5. Juni 2004

[ English , Knowledgework und PIM , Wissensmanagement ]

Knowledge Management = "Improving Intellectual Work Effectiveness"

Dave Pollard writes about Knowledge Management and comes up with an interesting collection of 12 "knowlege activities" that knowledge workers do. He talks about what "KM" should do and what he would do differently if he was to be in his old job (CKO at Ernst+Young) again.

He lists 8 problems that Knowledge Workers have and that could be tackled by Knowledge Management

1. "We don't know how to effectively organize, manage and find the information we have now, in our offices, on our laptops, and in the few shared databases we use, so we waste a huge amount of time 'looking for stuff'."

2 "We don't know who to talk to, to get information we need quickly, inexpensively and effectively."

As you know, I like Dave's approach to KM a lot. Long before I actually started to work in KM, I read about Peter Drucker and was immediately intrigued by the "the greatest challenge is to improve the effectiveness of knowledge workers" idea. In the first generation of KM we have had a much too organisational point of view. The topic was approched from top-down. Today, we see that it must be approached from bottom-up. We first need to understand knowledge work and the problems of knowledge workers, then we can start with "Knowledge Management".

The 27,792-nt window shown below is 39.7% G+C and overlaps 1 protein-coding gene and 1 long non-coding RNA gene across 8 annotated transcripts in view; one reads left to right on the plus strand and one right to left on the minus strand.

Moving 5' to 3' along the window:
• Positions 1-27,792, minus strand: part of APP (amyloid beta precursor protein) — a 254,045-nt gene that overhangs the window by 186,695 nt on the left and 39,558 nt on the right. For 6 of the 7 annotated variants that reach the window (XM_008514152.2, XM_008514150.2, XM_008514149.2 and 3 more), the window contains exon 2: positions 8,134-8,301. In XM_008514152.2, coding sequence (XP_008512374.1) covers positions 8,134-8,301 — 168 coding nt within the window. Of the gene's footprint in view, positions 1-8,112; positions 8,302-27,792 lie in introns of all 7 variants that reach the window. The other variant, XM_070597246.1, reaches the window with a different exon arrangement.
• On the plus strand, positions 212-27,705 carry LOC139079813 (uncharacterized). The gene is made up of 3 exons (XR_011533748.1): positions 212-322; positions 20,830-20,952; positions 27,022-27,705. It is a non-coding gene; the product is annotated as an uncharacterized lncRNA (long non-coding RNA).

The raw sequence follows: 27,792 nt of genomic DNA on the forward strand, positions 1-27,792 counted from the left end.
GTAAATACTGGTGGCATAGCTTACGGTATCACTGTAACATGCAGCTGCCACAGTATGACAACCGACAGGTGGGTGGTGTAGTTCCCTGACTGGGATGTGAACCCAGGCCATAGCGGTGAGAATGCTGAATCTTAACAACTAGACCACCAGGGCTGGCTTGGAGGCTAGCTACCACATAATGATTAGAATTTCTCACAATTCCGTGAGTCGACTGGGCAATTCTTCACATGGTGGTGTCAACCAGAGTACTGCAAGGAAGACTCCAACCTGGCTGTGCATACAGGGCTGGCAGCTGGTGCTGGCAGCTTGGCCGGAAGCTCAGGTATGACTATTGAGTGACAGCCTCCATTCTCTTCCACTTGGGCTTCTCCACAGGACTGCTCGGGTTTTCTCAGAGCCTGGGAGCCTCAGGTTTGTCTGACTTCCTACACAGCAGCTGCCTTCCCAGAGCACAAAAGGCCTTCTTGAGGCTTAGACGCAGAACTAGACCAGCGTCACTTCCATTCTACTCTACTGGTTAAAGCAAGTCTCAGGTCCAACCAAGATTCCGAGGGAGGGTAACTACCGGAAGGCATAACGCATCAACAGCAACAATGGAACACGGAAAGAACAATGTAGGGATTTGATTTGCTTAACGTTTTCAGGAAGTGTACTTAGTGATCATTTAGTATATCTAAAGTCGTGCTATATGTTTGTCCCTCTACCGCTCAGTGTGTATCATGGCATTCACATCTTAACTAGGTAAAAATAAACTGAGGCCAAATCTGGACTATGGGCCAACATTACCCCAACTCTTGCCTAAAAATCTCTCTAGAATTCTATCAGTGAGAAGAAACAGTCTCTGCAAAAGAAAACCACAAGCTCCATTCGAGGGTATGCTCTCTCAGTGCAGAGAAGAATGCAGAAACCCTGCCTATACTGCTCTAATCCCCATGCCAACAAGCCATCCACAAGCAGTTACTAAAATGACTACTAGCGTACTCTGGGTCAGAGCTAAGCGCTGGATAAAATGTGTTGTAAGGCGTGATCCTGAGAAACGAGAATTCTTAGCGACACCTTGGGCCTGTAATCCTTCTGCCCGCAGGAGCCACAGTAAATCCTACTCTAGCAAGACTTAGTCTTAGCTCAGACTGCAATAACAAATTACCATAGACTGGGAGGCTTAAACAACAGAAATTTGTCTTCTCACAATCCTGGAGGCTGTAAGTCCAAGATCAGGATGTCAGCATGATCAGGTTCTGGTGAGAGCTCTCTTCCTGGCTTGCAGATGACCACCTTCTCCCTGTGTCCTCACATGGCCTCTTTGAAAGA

Dave's piece is titled "Confessions of a CKO - what I should have done". He ends with:

If only they'd named me Chief Work Effectiveness Improvement Officer instead.

Via Johnnie Moore.

Trackbacks sind Links von anderen Weblogs auf diesen Eintrag.

Confessions of a CKO: What I should have done (via Martin via Johnnie Moore)...

Anders Jacobsen's sideblog: Confessions of a CKO: What I should have done (14.06.04 18:42)

Let's keep things simple: You can't manage knowledge. If you are an organisation. You can manage knowledge. If you are an individual.

Das E-Business Weblog: Knowledge Management does not exist. Personal Knowledge Management does. (25.06.04 01:48)

Thomas Collins has written up an interesting post, building up on my recent article "Knowledge Management does not exist. Personal Knowledge Management does." and connecting it with Denham Greys seemingly...

Das E-Business Weblog: On Personal KM and Knowledge Work Models (02.07.04 22:13)